Directed By: Jonathan Frakes
Written By: Rick Berman, Mike Pillar. Gene Roddenberry (Star Trek)
This is the only Star Trek film I literally have no memory of. I was actually in high school when this movie came out, a freshman no less. I was probably trying to hide altogether that I had ever even heard of Star Trek much less making a trip to the theater to see it. I remember watching it on video eventually and thinking it failed in comparison to First Contact. This movie was the only one of the original ten that I didn’t own as part of the collection. I ordered it on Amazon two days ago because I figured I should have the whole set now that I’ve reached it on the blog. Right now, I am sitting down to it blind and it is the first of these nine movies I can honestly say I don’t remember anything about it. So here it goes….
Data goes rogue….thirty minutes into the movie and this is all I have. It’s cool because Data should have a prominent role in any movie going forward, he is the new age Spock after all. This story isn’t big enough though. I don’t really even know what’s going on yet but the mere fact that I’m at a loss highlights a problem with the story. This movie has always been criticized as being too much like an episode and that holds true. It is an odd movie that gives credence to the argument that only even films are good.
Captain Picard is now singing out loud and Worf and Data are joining him. Damnit this is why people make fun of Star Trek! Here you have your three most badass characters and they are singing exaggeratedly to one another. Patrick Stewart of course has an incredible voice but that is beside the point.
I’m only a third of the way through this movie but I can see that there was a reason I didn’t own it before. The criticisms of this movie are right. It’s too much like a long TV episode and not a grand enough idea to really warrant a movie. While it’s always great to see these characters on screen I feel like I’m wasting my time right now.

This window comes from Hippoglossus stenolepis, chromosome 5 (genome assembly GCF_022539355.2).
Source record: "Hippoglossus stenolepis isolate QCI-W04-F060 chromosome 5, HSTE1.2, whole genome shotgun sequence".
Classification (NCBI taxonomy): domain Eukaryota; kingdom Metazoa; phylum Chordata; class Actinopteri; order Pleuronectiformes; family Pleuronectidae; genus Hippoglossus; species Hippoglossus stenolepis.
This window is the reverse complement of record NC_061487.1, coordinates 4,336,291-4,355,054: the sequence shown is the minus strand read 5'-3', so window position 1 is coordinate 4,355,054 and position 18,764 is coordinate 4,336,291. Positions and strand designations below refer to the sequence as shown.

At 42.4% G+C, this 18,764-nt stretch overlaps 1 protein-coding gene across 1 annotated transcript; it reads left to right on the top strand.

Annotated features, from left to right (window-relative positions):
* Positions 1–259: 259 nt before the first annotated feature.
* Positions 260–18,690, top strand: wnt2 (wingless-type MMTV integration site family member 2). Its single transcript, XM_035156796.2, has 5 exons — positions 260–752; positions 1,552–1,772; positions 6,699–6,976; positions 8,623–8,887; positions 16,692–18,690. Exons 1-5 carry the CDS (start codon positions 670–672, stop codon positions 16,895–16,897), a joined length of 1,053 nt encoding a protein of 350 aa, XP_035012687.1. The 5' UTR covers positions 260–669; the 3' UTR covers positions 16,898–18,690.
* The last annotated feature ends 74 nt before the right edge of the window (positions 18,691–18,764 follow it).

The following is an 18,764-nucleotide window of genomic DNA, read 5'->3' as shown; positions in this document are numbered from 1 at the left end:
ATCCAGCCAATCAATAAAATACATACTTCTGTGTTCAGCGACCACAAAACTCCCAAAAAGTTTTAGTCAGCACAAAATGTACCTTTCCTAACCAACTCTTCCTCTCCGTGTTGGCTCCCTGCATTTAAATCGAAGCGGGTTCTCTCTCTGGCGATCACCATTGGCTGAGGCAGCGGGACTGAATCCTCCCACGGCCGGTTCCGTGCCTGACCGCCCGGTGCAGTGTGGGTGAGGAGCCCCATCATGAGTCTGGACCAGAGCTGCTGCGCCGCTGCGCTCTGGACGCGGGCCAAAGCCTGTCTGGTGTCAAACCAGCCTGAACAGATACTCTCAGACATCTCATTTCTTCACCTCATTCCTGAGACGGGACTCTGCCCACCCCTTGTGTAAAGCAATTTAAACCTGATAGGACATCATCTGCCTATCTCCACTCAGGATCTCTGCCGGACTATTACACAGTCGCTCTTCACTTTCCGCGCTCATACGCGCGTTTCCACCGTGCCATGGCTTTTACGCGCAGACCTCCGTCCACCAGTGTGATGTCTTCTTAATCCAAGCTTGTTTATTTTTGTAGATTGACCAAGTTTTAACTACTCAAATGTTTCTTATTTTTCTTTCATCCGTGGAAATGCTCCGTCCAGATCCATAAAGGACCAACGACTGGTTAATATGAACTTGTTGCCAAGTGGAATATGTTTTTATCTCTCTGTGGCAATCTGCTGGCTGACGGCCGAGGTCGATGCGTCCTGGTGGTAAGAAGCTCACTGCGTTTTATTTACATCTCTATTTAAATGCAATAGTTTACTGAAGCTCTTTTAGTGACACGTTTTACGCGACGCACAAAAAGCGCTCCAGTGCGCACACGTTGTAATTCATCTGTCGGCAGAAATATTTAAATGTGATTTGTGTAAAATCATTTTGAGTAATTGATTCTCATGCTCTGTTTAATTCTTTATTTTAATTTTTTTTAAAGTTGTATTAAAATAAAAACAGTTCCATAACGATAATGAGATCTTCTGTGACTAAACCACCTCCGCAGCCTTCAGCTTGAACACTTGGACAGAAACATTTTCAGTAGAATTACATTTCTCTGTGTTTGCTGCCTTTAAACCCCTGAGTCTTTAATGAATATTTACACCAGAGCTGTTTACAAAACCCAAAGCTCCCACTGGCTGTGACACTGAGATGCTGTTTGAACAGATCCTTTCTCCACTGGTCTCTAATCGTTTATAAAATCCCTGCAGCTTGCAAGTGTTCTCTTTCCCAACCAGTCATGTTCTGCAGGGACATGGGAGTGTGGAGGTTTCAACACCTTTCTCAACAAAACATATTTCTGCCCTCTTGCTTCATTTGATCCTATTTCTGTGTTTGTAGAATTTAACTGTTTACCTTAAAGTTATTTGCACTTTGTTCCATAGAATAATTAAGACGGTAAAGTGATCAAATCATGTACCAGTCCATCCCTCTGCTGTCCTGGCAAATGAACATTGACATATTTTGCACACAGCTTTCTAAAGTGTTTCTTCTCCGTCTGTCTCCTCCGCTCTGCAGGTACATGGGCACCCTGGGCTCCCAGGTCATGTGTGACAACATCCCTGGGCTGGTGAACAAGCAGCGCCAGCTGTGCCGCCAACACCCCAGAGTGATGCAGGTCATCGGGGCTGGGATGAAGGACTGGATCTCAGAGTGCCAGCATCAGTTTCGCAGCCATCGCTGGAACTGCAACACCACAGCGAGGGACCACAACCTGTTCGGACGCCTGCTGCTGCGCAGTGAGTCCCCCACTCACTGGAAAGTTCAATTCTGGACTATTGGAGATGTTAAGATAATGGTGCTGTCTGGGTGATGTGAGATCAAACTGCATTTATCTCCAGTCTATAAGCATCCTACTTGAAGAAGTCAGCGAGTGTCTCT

I remember now, I hated the part in this movie when Geordi La Forge got his eyes back. That’s so lame when the coolest part of his character was the visor he wore. It was what LeVar Burton wanted but I don’t care. As a fan of the character the way he used to be I think it was totally lame.
After First Contact I expected more out of another movie in this series. The studio apparently wanted something with a lighter tone but I think that was a mistake. I noticed that the last movie was distinct in that it was the only film to garner a PG-13 rating and I think they were heading in the right direction then. This movie was lighter in everything from color to excitement and there they went too far.
By the time that something even remotely happens in this movie it’s too late, and LeVar Burton’s eyes are the alien in the room. I don’t even care what happens from here on out. I have almost an hour left and I don’t think I can stand to watch the rest. I made Amber suffer through eight Star Trek movies with a few thrills along the way but I’ll be damned if I make her suffer through this when I can’t even explain it to myself.
Sorry, I’m ending this movie, this review, and I’m regrouping with the tenth film, Nemesis, before jumping into the rebooted series. That will be tomorrow, but tonight I am done.
NEXT MOVIE: Star Trek: Nemesis (2002)